THE BOTTOM LINE
As A cyclist, YOU can ride literally anywhere on the road, going any speed, regardless of traffic conditions.
CLAIM YOUR RIGHTS
At this point your mind very well may be blown. You may be thinking, “yeah well, that’s all fine and good but how does my theoretical right to the road translate into actual not getting killed?!” Or maybe, "That is THE! RUDEST!" Or, "Yeah, but I'm sure she's not accounting for...". Or perhaps you’re feeling empowered in a way you never have before.
Ironically, to the extent that cyclists can control safety outcomes vis-a-vis motor vehicle drivers, the safest way to ride is to assert your right to the road (indeed, it's downright dangerous not to). This is because excessively accommodating motor vehicle traffic renders a bicyclist invisible and unpredictable to drivers. It is therefore critical that you take a lane when necessary, refuse to yield when it’s not safe to do so and ride far enough from the curb that you can safely maneuver around hazards. It’s true that drivers may have all sorts of feels about that. But it’s not “rude” to exercise your right of way, to take up time and space on the road. It’s your right and you need to claim it—not for the sake of it or to be a jerk, of course, but to keep yourself safe!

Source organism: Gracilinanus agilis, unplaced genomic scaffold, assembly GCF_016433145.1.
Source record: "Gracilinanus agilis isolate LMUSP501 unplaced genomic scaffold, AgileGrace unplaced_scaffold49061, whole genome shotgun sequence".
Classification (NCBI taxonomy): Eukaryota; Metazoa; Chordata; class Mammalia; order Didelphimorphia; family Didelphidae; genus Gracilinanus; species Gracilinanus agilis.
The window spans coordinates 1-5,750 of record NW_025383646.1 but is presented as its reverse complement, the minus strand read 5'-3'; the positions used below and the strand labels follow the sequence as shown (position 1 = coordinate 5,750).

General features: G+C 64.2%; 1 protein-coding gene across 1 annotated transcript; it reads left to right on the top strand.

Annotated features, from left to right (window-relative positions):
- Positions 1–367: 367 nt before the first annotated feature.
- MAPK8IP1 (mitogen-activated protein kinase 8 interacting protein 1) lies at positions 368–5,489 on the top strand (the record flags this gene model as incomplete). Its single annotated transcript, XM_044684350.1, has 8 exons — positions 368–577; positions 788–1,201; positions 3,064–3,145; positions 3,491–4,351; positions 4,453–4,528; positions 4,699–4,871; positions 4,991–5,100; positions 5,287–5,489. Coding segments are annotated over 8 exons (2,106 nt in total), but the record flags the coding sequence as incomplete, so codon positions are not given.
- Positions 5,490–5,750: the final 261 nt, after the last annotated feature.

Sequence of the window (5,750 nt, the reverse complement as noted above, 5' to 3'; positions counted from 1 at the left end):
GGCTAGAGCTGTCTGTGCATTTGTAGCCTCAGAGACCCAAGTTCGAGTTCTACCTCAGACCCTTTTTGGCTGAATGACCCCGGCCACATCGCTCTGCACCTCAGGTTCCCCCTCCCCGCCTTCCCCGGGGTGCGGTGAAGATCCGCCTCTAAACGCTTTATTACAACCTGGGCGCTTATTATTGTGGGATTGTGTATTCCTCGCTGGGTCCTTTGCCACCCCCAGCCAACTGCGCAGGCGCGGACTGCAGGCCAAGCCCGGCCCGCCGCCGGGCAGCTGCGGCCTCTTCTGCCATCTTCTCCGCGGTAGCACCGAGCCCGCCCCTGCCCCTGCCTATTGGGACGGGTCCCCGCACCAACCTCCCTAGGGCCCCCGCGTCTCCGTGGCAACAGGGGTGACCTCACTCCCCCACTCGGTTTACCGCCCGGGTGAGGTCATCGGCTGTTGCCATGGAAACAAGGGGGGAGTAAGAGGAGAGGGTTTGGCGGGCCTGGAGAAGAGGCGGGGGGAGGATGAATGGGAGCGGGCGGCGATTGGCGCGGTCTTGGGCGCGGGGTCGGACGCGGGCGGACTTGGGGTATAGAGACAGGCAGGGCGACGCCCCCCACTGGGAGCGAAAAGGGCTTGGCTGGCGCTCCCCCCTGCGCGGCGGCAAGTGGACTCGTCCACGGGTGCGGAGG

HOW YAY BIKES! CAN HELP
It tends to surprise people how much they can influence motorists’ behavior by exercising their right of way and riding visibly and predictably in the proper lane position. Join us on an educational ride to gain the confidence you need to assert your rights and stay safe out there! Yay Bikes! members ride free on our monthly How We Roll educational bike rides, but space is limited so register now!
In the meantime, for some easy reading, check out Bob Mionske's classic Bicycling and the Law: Your Rights as a Cyclist to learn ALLLLL the nuances of bike law.
*If you’re given a ticket for failure to yield, impeding traffic, being too far from the curb, etc.—be polite to the officer, but fight it in court. Because you will win.